People's views about the future are really a 'Rorschach-like' revelation of their views about the present. That's what struck me reading the latest Pew research on how Americans imagine American life in 2050. Even looking ahead 40 years, they anticipate a gloomy outlook for jobs, retirement and standards of living. Though the outlook isn't entirely negative: the innate optimism of the American people leads to a consensus that life, thanks especially to technology, will nevertheless be better.
I suspect a poll of Irish attitudes about the future would reveal a similar mix of economic pessimism and technological optimism. But as I've said before, we don't do futures thinking well in Ireland, despite the best efforts of writers like Stephen Kinsella. Inevitably we can't help but view the future through the prism of the present.
Still, you can have fun with our 'present-centrism' by re-imagining the past through the prism of the present. The image is from an ingenious journey into the past - 1977 to be precise - by designer/artist Alex Varanese (ht: PSFK). For those of us who lived through the 'decade that style forgot', his 1970s take on 21st century technologies is truly delightful. My teenage years would have been a lot more fun if this stuff had been around back then.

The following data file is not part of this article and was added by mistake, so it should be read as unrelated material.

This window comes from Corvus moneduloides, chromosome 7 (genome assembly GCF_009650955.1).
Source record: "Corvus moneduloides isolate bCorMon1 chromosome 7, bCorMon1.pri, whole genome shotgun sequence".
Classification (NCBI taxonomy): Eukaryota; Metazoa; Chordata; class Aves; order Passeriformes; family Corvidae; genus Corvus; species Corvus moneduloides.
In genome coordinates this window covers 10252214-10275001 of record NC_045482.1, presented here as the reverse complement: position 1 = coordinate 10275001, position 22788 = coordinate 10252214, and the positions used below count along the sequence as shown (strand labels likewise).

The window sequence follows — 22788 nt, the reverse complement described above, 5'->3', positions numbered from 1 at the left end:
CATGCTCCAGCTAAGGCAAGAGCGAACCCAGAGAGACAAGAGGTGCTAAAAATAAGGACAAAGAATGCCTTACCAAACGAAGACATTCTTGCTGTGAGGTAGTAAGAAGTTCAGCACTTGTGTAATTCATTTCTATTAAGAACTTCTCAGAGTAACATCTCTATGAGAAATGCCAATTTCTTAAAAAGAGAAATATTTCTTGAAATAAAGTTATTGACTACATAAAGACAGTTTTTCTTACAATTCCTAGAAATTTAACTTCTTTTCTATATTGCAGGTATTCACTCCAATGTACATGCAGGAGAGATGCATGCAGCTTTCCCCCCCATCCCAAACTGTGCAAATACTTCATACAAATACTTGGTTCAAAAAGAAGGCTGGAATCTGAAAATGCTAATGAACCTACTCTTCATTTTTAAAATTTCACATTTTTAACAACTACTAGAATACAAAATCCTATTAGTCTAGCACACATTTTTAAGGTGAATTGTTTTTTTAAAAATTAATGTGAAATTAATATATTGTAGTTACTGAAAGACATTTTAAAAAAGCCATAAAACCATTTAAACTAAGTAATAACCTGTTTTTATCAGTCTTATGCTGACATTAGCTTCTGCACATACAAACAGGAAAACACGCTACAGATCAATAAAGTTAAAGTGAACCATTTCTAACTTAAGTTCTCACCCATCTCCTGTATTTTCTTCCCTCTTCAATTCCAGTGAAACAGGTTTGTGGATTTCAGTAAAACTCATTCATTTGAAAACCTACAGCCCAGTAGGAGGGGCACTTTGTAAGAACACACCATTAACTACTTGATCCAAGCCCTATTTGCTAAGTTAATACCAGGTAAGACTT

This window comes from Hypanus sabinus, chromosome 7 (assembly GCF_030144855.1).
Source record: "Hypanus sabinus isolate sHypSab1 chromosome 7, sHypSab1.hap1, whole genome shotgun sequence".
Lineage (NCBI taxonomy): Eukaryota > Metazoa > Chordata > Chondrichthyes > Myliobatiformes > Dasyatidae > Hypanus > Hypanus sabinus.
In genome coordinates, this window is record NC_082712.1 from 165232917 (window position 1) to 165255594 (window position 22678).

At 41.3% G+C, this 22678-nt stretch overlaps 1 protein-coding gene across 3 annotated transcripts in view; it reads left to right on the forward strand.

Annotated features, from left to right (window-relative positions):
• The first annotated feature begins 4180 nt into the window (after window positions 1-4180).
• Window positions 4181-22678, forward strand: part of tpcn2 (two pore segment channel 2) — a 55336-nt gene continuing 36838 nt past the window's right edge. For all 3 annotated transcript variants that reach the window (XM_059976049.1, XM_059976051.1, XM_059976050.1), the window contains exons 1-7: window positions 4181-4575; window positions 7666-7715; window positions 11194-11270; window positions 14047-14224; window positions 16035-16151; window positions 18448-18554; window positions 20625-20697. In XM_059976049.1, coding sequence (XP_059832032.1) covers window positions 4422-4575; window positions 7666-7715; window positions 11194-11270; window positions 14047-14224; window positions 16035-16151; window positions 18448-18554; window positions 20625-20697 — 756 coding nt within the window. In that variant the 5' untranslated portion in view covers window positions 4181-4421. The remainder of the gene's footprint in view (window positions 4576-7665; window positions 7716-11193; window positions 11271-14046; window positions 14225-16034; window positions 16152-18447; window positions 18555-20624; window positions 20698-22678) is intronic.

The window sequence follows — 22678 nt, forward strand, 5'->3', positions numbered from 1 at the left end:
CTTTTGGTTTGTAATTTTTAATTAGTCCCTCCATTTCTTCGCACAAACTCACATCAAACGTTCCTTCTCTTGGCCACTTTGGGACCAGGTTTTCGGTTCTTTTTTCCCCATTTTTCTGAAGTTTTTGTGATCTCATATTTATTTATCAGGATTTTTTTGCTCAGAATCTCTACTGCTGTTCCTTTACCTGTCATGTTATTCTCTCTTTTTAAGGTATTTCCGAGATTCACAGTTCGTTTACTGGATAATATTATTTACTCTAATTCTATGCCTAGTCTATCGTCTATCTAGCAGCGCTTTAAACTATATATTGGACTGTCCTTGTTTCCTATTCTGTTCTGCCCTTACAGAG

Mind you, our technological advances since shouldn't make us feel too superior towards the past. There are some people who think that the 1970s marked the peak of human capability and that civilisation has been sliding backwards ever since. Which is one (albeit small) consolation for those of us old enough to have been around to see it when it happened...
Maybe it's our retro present we should be worrying about?